An Apostille is a certificate attached by the Foreign & Commonwealth Office, confirming that a document has been signed by a notary public or other public official. The Foreign & Commonwealth Office sign and place their seal on the Apostille and attach this to the Notarial document or other public document which confirms its authenticity.
This is generally required by countries who are signatories to the Hague Convention where the document is required to be sent. Legalisation requirements are determined only by the country where the document is going, not by the UK government.
Documents going to countries which are, or have been, part of the British Commonwealth seldom need an Apostille nor, at present, do documents going to many parts of the United States.
Many countries require only one certificate from the Foreign & Commonwealth Office called an Apostille and they charge an additional fee of £30.00 per document.
The Foreign & Commonwealth Office is located in Milton Keynes (see below) but a Premium Service for business users only with a 24-hour turnaround is available in London at a cost of £75 per document (plus courier fees).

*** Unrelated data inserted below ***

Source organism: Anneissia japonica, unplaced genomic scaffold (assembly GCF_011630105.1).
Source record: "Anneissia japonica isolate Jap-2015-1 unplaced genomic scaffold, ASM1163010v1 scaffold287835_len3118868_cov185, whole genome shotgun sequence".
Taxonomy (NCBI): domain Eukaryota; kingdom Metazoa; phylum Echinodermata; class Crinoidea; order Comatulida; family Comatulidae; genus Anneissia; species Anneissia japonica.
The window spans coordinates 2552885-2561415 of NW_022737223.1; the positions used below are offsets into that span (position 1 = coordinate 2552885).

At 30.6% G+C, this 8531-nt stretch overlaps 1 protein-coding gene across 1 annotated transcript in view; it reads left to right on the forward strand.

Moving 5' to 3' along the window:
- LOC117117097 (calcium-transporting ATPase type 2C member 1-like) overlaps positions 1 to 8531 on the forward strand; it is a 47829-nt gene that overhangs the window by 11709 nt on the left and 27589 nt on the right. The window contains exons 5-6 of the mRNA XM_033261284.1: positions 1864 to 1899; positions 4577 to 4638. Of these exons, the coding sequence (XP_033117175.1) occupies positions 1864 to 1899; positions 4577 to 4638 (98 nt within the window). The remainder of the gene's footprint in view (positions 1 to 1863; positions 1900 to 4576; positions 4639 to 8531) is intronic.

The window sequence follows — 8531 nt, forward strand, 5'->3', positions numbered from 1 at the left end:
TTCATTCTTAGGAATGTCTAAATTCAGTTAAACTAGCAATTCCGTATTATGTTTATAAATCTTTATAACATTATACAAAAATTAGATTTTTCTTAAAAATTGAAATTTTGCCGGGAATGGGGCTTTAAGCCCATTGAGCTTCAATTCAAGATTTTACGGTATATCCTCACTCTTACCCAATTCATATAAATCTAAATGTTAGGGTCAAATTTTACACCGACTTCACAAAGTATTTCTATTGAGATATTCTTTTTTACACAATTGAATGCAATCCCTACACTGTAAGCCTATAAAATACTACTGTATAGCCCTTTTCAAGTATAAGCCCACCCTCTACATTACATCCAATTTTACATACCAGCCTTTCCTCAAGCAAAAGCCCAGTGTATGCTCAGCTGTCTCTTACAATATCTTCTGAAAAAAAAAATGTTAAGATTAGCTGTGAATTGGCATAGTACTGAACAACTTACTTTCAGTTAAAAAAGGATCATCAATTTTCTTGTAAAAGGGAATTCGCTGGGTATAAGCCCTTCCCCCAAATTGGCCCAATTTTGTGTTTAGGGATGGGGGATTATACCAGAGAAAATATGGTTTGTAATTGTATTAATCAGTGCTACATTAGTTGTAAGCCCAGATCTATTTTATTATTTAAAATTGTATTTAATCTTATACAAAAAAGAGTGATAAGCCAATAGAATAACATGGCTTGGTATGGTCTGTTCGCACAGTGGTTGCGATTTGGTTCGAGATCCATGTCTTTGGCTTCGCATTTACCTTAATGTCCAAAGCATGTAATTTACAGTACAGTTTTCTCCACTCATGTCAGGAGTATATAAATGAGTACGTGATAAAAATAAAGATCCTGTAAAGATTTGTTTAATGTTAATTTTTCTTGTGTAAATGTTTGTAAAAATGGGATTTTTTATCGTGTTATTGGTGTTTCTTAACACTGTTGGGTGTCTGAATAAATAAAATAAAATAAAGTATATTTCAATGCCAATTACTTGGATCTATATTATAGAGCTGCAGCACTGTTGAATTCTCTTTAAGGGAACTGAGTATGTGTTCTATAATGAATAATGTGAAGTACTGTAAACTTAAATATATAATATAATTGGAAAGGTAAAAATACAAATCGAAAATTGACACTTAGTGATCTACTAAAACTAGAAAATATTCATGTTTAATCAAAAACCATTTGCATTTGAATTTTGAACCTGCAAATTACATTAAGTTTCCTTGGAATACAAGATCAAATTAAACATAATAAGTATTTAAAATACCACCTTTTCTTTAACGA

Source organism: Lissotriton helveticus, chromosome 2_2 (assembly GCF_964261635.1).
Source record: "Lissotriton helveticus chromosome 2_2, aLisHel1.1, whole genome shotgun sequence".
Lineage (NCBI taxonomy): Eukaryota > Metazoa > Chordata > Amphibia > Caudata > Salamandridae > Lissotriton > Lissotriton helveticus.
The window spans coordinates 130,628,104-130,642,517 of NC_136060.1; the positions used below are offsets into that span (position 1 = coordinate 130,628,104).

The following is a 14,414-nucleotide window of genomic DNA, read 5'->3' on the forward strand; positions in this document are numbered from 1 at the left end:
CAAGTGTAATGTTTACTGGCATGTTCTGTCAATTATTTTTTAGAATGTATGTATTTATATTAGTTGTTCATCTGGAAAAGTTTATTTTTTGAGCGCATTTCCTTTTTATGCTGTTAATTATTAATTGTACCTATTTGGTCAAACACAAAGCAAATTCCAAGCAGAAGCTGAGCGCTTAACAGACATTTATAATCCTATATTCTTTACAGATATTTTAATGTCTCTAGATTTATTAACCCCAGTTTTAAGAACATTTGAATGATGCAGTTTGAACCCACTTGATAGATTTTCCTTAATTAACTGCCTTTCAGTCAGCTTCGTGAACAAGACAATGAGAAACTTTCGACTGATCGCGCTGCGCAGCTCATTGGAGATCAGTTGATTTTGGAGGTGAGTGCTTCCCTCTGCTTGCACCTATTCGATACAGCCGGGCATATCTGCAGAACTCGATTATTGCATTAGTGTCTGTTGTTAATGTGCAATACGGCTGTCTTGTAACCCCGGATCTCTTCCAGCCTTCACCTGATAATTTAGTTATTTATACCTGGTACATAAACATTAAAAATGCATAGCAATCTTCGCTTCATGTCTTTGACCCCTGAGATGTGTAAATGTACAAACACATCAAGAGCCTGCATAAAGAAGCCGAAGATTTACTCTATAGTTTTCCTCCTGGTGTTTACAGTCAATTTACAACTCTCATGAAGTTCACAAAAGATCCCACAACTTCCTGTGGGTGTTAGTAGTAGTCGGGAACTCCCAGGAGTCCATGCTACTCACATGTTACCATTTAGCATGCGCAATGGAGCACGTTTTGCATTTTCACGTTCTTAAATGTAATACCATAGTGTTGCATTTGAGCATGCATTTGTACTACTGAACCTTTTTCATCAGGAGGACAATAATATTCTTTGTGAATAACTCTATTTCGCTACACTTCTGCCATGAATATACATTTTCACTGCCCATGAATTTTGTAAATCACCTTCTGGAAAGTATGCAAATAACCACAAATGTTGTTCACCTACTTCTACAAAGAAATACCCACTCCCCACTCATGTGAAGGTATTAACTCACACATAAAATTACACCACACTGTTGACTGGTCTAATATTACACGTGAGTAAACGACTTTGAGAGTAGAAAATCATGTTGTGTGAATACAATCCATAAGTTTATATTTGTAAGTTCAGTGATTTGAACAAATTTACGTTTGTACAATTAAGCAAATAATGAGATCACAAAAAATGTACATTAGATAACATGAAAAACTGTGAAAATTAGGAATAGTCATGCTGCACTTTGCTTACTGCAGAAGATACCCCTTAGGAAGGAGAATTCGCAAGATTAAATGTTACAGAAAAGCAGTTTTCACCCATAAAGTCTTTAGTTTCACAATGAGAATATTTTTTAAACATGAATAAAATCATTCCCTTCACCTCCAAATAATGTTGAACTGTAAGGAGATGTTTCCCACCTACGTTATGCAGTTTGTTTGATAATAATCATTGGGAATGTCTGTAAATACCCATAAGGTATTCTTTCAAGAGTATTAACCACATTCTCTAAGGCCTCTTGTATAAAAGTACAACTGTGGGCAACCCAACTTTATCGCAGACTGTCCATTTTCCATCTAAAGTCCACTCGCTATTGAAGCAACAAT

The Foreign & Commonwealth Office address is: The Legalisation Office, The Foreign & Commonwealth Office, PO Box 6255 Milton Keynes MK10 1XX. They have a useful website at: www.fco.gov.uk
You can also check whether a country is a member of the Hague Convention at http://www.hcch.net/index_en.php?act=states.listing
The main role of a Notary is to witness signatures, prepare copies of paperwork and the authentication of documents
Notaries and solicitors can both provide legal services, but notary services are a specific part of the legal profession. A notary public is typically a solicitor that has taken another qualification to become a notary public.
Yes, notarial practices ares regulated by by the Master of the Faculties through the Faculty Office of the Archbishop of Canterbury.
Their address is: The Faculty Office, 1, The Sanctuary, Westminster, London, SW1P 3JT
Meet us at:
(By appointment only)